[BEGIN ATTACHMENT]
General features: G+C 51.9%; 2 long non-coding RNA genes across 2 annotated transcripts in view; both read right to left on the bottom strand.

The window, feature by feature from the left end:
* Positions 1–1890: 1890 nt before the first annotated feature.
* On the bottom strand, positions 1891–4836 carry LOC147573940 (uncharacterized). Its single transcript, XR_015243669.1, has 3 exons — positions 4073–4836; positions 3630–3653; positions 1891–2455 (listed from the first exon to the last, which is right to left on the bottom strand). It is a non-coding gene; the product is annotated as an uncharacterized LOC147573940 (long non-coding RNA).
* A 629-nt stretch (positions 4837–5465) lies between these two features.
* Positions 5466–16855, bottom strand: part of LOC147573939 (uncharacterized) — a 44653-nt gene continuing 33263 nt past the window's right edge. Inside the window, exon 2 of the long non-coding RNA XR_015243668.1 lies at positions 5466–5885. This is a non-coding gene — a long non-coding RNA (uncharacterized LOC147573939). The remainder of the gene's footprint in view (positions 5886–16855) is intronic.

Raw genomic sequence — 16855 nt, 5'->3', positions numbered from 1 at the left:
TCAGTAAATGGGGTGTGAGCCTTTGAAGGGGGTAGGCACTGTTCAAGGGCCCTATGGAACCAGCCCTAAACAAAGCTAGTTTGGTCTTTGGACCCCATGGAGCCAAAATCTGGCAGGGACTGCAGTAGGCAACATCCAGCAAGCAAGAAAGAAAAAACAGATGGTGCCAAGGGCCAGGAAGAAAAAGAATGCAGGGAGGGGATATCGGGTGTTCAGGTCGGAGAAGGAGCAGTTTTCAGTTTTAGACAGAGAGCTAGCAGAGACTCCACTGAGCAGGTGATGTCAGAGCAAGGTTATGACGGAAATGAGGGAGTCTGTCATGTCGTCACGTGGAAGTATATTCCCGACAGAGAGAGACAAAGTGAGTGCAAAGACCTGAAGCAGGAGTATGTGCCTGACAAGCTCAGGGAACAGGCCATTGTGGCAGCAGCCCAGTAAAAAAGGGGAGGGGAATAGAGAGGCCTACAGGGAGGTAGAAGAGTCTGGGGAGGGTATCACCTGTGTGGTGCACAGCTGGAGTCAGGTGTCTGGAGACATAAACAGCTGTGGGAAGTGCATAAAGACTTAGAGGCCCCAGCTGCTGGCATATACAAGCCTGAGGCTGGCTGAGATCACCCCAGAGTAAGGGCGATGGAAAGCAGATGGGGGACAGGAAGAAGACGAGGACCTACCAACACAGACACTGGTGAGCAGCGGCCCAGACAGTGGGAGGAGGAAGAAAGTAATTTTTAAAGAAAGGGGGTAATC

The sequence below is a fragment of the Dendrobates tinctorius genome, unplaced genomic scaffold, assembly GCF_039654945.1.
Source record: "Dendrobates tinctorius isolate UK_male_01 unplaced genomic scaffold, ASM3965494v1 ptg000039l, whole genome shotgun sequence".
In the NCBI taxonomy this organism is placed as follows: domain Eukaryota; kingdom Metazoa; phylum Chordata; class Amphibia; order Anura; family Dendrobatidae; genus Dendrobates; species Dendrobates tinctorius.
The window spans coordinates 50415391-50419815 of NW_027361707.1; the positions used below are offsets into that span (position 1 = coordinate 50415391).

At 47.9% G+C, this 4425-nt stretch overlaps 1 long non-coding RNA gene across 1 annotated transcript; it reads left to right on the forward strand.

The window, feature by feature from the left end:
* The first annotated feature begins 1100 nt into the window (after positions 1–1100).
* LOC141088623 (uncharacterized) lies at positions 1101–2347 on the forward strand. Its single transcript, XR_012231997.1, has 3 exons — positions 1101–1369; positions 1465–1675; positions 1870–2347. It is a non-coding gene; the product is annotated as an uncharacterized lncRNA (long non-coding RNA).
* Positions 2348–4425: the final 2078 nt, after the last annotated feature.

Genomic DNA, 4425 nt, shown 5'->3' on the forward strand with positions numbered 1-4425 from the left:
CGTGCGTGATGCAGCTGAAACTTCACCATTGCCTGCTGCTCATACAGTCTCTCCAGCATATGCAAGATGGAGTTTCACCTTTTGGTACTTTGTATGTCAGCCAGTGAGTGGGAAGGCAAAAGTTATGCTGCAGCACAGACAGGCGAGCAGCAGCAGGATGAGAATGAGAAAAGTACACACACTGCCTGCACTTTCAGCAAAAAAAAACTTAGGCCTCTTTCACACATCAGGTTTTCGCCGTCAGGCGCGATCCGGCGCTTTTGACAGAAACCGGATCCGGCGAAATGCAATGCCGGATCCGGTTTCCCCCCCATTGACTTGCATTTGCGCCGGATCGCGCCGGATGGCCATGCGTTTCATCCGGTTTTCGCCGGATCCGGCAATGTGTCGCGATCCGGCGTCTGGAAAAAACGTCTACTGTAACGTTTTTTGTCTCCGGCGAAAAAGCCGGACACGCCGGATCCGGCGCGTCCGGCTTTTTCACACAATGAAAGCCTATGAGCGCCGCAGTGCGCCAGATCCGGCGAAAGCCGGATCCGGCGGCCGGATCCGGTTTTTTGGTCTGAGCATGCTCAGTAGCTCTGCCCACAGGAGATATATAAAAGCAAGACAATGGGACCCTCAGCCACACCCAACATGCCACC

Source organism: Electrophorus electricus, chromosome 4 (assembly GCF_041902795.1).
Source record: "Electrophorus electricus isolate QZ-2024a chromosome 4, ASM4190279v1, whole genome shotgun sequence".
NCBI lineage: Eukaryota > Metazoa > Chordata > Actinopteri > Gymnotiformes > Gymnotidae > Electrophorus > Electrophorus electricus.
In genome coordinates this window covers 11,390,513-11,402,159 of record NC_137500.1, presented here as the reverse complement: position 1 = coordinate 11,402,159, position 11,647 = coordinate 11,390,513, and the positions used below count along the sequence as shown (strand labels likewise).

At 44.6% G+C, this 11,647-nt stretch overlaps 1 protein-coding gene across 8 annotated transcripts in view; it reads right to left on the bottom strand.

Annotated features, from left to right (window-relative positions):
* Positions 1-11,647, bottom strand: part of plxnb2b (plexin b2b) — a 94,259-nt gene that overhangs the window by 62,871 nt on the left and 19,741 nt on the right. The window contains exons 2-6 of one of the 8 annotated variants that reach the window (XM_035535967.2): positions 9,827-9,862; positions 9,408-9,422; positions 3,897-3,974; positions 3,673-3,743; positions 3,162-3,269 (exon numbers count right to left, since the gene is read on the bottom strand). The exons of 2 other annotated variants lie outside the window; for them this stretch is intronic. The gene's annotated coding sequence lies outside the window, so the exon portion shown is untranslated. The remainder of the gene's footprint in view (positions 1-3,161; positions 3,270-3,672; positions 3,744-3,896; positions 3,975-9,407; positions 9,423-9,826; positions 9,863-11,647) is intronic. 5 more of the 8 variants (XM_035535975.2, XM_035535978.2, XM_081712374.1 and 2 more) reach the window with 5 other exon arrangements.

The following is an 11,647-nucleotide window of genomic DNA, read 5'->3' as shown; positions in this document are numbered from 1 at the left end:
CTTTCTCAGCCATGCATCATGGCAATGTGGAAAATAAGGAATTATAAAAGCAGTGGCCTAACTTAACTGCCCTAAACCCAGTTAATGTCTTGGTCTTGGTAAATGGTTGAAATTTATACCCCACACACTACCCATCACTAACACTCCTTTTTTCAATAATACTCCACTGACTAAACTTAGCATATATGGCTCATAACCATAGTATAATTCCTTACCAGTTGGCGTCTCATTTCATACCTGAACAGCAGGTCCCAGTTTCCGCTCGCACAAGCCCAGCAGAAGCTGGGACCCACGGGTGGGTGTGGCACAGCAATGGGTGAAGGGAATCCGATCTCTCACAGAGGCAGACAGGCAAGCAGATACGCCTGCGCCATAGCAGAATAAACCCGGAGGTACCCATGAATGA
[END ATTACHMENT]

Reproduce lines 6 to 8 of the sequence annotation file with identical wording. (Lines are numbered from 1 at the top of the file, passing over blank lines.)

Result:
* Positions 5466–16855, bottom strand: part of LOC147573939 (uncharacterized) — a 44653-nt gene continuing 33263 nt past the window's right edge. Inside the window, exon 2 of the long non-coding RNA XR_015243668.1 lies at positions 5466–5885. This is a non-coding gene — a long non-coding RNA (uncharacterized LOC147573939). The remainder of the gene's footprint in view (positions 5886–16855) is intronic.

Raw genomic sequence — 16855 nt, 5'->3', positions numbered from 1 at the left:
TCAGTAAATGGGGTGTGAGCCTTTGAAGGGGGTAGGCACTGTTCAAGGGCCCTATGGAACCAGCCCTAAACAAAGCTAGTTTGGTCTTTGGACCCCATGGAGCCAAAATCTGGCAGGGACTGCAGTAGGCAACATCCAGCAAGCAAGAAAGAAAAAACAGATGGTGCCAAGGGCCAGGAAGAAAAAGAATGCAGGGAGGGGATATCGGGTGTTCAGGTCGGAGAAGGAGCAGTTTTCAGTTTTAGACAGAGAGCTAGCAGAGACTCCACTGAGCAGGTGATGTCAGAGCAAGGTTATGACGGAAATGAGGGAGTCTGTCATGTCGTCACGTGGAAGTATATTCCCGACAGAGAGAGACAAAGTGAGTGCAAAGACCTGAAGCAGGAGTATGTGCCTGACAAGCTCAGGGAACAGGCCATTGTGGCAGCAGCCCAGTAAAAAAGGGGAGGGGAATAGAGAGGCCTACAGGGAGGTAGAAGAGTCTGGGGAGGGTATCACCTGTGTGGTGCACAGCTGGAGTCAGGTGTCTGGAGACATAAACAGCTGTGGGAAGTGCATAAAGACTTAGAGGCCCCAGCTGCTGGCATATACAAGCCTGAGGCTGGCTGAGATCACCCCAGAGTAAGGGCGATGGAAAGCAGATGGGGGACAGGAAGAAGACGAGGACCTACCAACACAGACACTGGTGAGCAGCGGCCCAGACAGTGGGAGGAGGAAGAAAGTAATTTTTAAAGAAAGGGGGTAATC